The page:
Warning: ASIC to review internal dispute resolution process

February 2019

ASIC's Report

ASIC has released its findings into the consumer experiences of the IDR process across a range of financial service sectors. ASIC Report 603 follows its 2017 review into the financial system's external dispute resolution (EDR) and complaints framework, and is the first step in a body of work ASIC is undertaking to raise IDR standards and transparency across the financial services sector.

Financial services and credit licensee firms are required by law to have an IDR framework which complies with regulatory requirements set by ASIC. They must also have membership of an EDR scheme to deal with complaints they are not able to resolve internally.

The Report details each stage of the consumer's IDR journey, obstacles experienced by consumers, and case studies, and provides a more comprehensive understanding of why many consumers consider making a complaint but do not proceed to IDR.

The research

The Report was largely driven by the discovery that of the 3.2 million Australians who considered making a complaint to a financial service provider in the 12 months preceding the research, only 1.5 million (around 46 percent) did so. In addition, of those consumers who made a complaint and commenced the IDR process, 18 percent withdrew their complaint before it was concluded.

The Report focuses on examining two types of participants: actual complainants and consumers who considered making a complaint but did not action it with the financial service provider (referred to as "considerers"). The research was conducted across a range of financial service provider sectors, including banking, credit, general insurance, life insurance, financial advice, and superannuation.

Complainants

The Report identifies the most common obstacles faced by complainants throughout their IDR journey and categorises the key findings as follows:

  • Structural difficulties—
    • complainants experience difficulty in finding the firm's contact details in order to make a complaint
    • having to follow up too many times, and
    • talking to too many contact people.
  • Transparency—
    • around 26 percent of complainants did not have the IDR process explained to them at first contact, and almost a third did not have the expected timings of the IDR process explained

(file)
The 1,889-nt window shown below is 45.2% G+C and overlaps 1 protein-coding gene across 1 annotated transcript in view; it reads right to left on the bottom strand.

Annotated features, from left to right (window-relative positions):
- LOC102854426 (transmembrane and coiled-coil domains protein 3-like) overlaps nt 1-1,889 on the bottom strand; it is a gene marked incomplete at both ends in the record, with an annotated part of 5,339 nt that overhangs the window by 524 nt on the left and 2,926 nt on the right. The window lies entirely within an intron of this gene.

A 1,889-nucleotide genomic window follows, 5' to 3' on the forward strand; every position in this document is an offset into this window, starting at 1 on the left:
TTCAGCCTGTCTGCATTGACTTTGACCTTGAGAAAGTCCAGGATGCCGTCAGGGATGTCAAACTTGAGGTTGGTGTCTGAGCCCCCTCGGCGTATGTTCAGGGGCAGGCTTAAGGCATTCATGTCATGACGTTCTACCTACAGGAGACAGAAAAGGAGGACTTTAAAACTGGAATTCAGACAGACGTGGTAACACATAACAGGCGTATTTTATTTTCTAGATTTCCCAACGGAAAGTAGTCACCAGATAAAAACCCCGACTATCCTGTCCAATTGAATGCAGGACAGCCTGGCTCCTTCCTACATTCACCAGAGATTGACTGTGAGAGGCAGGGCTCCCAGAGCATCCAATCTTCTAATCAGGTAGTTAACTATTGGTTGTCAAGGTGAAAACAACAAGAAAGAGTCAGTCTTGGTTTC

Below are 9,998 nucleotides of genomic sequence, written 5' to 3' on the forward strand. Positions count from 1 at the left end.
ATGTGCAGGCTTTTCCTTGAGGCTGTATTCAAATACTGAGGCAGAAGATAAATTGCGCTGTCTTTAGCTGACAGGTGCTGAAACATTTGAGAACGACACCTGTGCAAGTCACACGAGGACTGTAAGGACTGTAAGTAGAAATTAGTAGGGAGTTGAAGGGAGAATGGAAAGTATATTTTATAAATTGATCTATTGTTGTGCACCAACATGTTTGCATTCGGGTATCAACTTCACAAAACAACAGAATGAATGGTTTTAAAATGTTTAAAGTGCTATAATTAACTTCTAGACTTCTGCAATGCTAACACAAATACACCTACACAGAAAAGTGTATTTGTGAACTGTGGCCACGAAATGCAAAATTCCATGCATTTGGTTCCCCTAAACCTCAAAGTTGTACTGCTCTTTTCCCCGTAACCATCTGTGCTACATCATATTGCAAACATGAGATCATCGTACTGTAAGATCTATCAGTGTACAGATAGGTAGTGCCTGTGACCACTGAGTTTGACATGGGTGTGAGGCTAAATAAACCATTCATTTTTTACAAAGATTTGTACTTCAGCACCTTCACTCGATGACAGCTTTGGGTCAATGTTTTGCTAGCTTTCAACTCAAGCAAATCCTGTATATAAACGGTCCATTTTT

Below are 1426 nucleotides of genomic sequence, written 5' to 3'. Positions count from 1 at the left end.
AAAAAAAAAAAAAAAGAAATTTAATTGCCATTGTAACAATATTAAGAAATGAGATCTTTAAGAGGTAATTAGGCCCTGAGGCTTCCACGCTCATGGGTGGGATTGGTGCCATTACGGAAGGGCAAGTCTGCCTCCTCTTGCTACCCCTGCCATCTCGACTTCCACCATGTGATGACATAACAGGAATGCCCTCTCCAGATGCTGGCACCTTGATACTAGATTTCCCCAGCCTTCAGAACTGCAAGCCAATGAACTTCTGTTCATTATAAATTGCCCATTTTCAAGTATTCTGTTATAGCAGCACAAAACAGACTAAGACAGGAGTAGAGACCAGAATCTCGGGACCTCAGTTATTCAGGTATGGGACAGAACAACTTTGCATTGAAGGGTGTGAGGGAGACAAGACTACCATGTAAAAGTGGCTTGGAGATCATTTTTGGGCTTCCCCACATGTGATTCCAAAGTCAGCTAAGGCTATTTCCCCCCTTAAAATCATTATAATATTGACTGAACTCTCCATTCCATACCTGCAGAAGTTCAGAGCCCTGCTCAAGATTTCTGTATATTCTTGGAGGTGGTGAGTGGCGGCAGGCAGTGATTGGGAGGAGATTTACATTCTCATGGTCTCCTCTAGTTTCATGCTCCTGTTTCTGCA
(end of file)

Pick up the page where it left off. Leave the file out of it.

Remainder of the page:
• lack of updates on progress of the complaint
    • uncertainty of how long it would take to receive a decision, and
    • of the complainants who received an unfavourable outcome, only 45 percent were provided with an explanation of the outcome.
  • Customer service—
    • unhelpful staff, and
    • complainants felt they were not being listened to, heard, or taken seriously.

ASIC is particularly concerned that a large number of consumers were not provided with an explanation of the decision made against them by a firm. ASIC notes this is an essential step in assisting consumers to escalate their complaint to an independent and external forum which, since 1 November 2018, is the Australian Financial Complaints Authority (AFCA). You can read more about AFCA in the August 2018 edition of Fundamental.

Considerers

The most common reason for consumers not actioning a complaint and commencing IDR was their belief it would not make a difference.

Other reasons included—

  • a perception the financial service provider would make life difficult for potential complainants
  • lack of faith in the system and providers themselves, and
  • not having the time, or thinking it was not worth the time to complain.

What should you do next?

In light of the release of the Hayne Commission's Final Report, financial services firms are well advised to review the findings in the Report and consider whether their IDR procedures and frameworks could be enhanced to improve the overall experience for consumers. Our team can help with your review and help you to understand ASIC's objectives and requirements.